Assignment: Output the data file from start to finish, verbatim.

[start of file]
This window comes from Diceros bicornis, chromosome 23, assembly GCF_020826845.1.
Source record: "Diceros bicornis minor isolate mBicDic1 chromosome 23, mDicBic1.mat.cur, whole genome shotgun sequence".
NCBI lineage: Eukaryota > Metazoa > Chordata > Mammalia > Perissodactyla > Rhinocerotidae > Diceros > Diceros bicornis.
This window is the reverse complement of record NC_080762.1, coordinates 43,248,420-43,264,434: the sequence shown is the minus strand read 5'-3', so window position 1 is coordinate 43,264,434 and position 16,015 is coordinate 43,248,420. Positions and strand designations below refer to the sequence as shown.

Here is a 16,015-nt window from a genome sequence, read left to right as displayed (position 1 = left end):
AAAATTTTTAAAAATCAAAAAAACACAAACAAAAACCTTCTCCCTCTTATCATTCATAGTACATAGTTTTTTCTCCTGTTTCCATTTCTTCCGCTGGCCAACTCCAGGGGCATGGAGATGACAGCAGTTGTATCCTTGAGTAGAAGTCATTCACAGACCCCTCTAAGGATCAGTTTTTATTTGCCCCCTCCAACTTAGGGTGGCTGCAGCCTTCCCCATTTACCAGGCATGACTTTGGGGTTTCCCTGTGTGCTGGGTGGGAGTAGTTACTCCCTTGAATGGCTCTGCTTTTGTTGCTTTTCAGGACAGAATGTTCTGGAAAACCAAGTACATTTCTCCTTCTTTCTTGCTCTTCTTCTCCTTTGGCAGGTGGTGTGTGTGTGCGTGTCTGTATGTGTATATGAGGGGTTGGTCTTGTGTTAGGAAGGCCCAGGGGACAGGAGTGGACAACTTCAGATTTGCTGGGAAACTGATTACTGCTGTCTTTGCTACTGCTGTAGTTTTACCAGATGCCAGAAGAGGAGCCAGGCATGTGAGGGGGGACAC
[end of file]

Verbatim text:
This window comes from Diceros bicornis, chromosome 23, assembly GCF_020826845.1.
Source record: "Diceros bicornis minor isolate mBicDic1 chromosome 23, mDicBic1.mat.cur, whole genome shotgun sequence".
NCBI lineage: Eukaryota > Metazoa > Chordata > Mammalia > Perissodactyla > Rhinocerotidae > Diceros > Diceros bicornis.
This window is the reverse complement of record NC_080762.1, coordinates 43,248,420-43,264,434: the sequence shown is the minus strand read 5'-3', so window position 1 is coordinate 43,264,434 and position 16,015 is coordinate 43,248,420. Positions and strand designations below refer to the sequence as shown.

Here is a 16,015-nt window from a genome sequence, read left to right as displayed (position 1 = left end):
AAAATTTTTAAAAATCAAAAAAACACAAACAAAAACCTTCTCCCTCTTATCATTCATAGTACATAGTTTTTTCTCCTGTTTCCATTTCTTCCGCTGGCCAACTCCAGGGGCATGGAGATGACAGCAGTTGTATCCTTGAGTAGAAGTCATTCACAGACCCCTCTAAGGATCAGTTTTTATTTGCCCCCTCCAACTTAGGGTGGCTGCAGCCTTCCCCATTTACCAGGCATGACTTTGGGGTTTCCCTGTGTGCTGGGTGGGAGTAGTTACTCCCTTGAATGGCTCTGCTTTTGTTGCTTTTCAGGACAGAATGTTCTGGAAAACCAAGTACATTTCTCCTTCTTTCTTGCTCTTCTTCTCCTTTGGCAGGTGGTGTGTGTGTGCGTGTCTGTATGTGTATATGAGGGGTTGGTCTTGTGTTAGGAAGGCCCAGGGGACAGGAGTGGACAACTTCAGATTTGCTGGGAAACTGATTACTGCTGTCTTTGCTACTGCTGTAGTTTTACCAGATGCCAGAAGAGGAGCCAGGCATGTGAGGGGGGACAC